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Removal of Methylene Blue from Coloured Effluents by Adsorption onto ZnAPSO-34 Nanoporous Material | OMICS International
ISSN: 2169-0022
Journal of Material Sciences & Engineering
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Removal of Methylene Blue from Coloured Effluents by Adsorption onto ZnAPSO-34 Nanoporous Material

Abbad B, Lounis A*, Taibi K and Azzaz M

Laboratory of Sciences and Material Engineering, USTHB, BP 32 El Alia, Algeria

*Corresponding Author:
Lounis A
Laboratory of Sciences and Material Engineering
USTHB, BP 32 El Alia, Algeria
E-mail: [email protected]

Received Date: August 07, 2013; Accepted Date: September 20, 2013; Published Date: September 25, 2013

Citation: Abbad B, Lounis A, Taibi K, Azzaz M (2013) Removal of Methylene Blue from Coloured Effluents by Adsorption onto ZnAPSO-34 Nanoporous Material. J Material Sci Eng 2:127. doi: 10.4172/2169-0022.1000127

Copyright: © 2013 Abbad B, et al. This is an open-access article distributed under the terms of the Creative Commons Attribution License, which permits unrestricted use, distribution, and reproduction in any medium, provided the original author and source are credited.

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Abstract

The effluents of wastewater in some industries such as, textiles, leather, paper and plastics contain various kinds of synthetic dyes. Molecular sieves like aluminosilicate or aluminophosphate materials containing tiny pores of precise and uniform size, which are used as adsorbents, catalyst carriers, desiccants, and so on. In this work, initial dye concentration, contact time, adsorbent dosage, pH and kinetic studies were carried out to evaluate the adsorption capacity ZnAPSO-34 nanoporous material for the removal of MB from aqueous solutions. The results showed that ZnAPSO-34 could be employed as an alternative for the removal of dyes and colors from aqueous solutions.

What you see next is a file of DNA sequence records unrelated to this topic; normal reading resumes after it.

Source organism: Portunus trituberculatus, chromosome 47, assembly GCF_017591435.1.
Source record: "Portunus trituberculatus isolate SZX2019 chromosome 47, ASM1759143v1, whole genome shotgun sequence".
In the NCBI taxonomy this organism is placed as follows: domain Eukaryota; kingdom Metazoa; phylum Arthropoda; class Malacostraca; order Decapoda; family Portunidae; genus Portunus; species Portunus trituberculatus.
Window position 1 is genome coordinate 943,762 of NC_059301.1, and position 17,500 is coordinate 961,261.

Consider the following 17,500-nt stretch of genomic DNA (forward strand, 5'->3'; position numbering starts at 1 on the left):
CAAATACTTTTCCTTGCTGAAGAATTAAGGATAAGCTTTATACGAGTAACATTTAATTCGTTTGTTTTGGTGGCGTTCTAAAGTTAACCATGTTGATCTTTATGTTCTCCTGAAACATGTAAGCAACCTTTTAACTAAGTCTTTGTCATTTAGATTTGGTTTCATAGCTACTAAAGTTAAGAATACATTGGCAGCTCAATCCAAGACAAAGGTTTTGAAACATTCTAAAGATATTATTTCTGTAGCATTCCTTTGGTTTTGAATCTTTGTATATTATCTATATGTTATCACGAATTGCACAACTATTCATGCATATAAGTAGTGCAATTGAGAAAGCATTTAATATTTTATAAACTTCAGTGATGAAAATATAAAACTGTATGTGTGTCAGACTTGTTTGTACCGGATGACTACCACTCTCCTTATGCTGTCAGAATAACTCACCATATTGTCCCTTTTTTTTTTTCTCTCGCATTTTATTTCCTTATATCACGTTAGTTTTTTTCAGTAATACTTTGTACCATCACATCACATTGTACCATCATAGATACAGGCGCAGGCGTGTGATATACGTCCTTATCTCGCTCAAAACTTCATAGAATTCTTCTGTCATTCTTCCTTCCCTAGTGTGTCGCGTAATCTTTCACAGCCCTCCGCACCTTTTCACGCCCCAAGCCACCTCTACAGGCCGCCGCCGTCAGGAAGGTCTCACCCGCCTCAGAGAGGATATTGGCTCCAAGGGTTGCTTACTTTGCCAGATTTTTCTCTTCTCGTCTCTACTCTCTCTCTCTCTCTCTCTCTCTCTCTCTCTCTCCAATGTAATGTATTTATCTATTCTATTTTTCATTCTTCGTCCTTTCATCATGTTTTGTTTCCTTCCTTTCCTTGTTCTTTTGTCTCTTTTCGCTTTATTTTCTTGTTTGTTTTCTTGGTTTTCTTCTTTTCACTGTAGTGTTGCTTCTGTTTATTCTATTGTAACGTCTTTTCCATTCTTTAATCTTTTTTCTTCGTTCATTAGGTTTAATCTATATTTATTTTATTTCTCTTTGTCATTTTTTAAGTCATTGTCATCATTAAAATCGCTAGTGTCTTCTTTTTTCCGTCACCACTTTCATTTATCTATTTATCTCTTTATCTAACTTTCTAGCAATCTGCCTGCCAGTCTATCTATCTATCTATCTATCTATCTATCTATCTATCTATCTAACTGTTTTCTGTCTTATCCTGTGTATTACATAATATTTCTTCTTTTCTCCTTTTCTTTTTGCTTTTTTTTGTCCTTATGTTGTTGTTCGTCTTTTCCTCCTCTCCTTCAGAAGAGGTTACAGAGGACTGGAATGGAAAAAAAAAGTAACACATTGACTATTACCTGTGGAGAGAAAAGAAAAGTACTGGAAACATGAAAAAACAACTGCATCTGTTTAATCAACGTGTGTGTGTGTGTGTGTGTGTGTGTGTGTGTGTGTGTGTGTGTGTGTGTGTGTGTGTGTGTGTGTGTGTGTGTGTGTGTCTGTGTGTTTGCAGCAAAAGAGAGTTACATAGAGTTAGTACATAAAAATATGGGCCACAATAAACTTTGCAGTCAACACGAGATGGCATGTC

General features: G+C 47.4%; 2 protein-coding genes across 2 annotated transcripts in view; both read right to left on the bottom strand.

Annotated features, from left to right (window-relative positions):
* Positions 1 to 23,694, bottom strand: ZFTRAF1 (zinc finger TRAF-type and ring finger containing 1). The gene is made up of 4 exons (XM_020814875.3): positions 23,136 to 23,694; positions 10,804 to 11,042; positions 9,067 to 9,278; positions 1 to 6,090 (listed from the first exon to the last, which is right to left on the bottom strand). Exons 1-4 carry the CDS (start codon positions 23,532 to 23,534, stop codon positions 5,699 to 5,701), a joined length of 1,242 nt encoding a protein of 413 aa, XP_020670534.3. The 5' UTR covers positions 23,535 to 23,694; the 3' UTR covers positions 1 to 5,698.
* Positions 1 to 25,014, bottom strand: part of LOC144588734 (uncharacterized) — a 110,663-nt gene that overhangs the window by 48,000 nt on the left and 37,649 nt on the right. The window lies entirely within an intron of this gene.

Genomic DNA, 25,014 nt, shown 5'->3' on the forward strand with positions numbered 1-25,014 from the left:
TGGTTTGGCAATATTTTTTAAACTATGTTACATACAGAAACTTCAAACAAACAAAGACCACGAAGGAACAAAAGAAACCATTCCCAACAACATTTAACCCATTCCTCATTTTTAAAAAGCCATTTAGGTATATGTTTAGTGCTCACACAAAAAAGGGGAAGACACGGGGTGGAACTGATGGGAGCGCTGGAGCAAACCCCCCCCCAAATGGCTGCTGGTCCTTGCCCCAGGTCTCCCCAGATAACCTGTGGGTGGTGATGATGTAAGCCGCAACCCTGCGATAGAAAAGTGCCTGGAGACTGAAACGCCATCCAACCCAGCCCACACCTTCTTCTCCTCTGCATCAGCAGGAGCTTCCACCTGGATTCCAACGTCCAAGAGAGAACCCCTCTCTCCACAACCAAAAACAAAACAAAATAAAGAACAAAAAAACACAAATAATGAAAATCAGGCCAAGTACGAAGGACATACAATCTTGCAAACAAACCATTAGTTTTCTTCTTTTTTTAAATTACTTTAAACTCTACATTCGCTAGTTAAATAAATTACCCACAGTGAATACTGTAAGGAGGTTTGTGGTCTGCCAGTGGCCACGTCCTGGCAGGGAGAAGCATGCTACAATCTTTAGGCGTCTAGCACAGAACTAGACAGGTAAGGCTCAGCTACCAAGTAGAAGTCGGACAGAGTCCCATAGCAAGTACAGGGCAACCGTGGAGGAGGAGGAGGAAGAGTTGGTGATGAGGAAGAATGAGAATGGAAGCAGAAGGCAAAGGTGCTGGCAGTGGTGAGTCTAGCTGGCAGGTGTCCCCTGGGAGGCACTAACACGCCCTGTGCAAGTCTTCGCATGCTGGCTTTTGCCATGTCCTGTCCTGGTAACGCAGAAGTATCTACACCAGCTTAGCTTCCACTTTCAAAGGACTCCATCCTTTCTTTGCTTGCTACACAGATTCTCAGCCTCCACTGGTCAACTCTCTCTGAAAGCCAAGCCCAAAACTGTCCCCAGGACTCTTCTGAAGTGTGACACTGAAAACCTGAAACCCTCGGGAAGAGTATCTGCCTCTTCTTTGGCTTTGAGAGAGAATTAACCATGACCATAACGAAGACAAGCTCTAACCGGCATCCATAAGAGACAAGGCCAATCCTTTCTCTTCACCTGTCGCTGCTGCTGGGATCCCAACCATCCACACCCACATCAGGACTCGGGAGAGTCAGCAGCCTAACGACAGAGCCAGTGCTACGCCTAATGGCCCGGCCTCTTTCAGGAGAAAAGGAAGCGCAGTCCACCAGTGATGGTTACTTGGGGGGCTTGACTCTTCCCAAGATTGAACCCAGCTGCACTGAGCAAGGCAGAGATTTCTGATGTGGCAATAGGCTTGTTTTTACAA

Keywords

Waste treatment; Clean processing techniques; Environmental materials

Introduction

The growth of the world population in the last century, in addition with economic growth , the development of various industries and the use of fertilizers and pesticides in modern agriculture, have generated a significant quantity of hazardous waste, reflected in a considerable rise in both fresh water consumption and wastewater production. The effluents of wastewater in some industries such as dyestuff, textiles, leather, paper and plastics contain various kinds of synthetic dyestuffs [1]. The textile industry which is one of the largest water consumer in the world, produces wastewater comprising various recalcitrant agents such as dye, sizing agents and dying aid. Removal of emerging contaminants of concern is now as ever important in the production of safe drinking water and the environmentally responsible release of wastewater. There are many conventional methods that can remove colored dyes from wastewater: chemical coagulation-flocculation, membrane technology, biological methods such as anaerobic/aerobic sequential processes, oxidative degradation by using chlorine or ozone, photo-degradation, and adsorption [2]. The As synthetic dyes in wastewater cannot be efficiently decolorized by traditional methods, the adsorption of synthetic dyes on inexpensive and efficient solid supports was considered as a simple and economical method for their removal from water and wastewater. Hence, coloured wastewater treatment requires new adsorbents that are economical, easily available and effective. There are several types of adsorbent being applied in industrial wastewater such as activated carbon, silica gel and alumina [3]. Molecular sieves like aluminosilicate or aluminophosphate materials containing tiny pores of precise and uniform size, which are used as adsorbents, catalyst carriers, desiccants, and so on. Among the AlPOs, the metalloaluminophosphates (MAPO) and metallosilicoaluminophosphates (MAPSO) materials encompass the characteristics of both zeolites and aluminophosphates, which results in their unique catalytic, ion-exchange and adsorbent properties [4]. ZnAPSO-34 is a synthetic aluminophosphate materials with the chabazite (CHA) structure [5]. The pore structure comprises eight member rings with 0.38 nm opening into large ellipsoidal cavities of 0.67-1.0 nm. In this work, initial dye concentration, contact time, adsorbent dosage, pH and kinetic studies were carried out to evaluate the adsorption capacity ZnAPSO-34 nanoporous material for the removal of MB from aqueous solutions.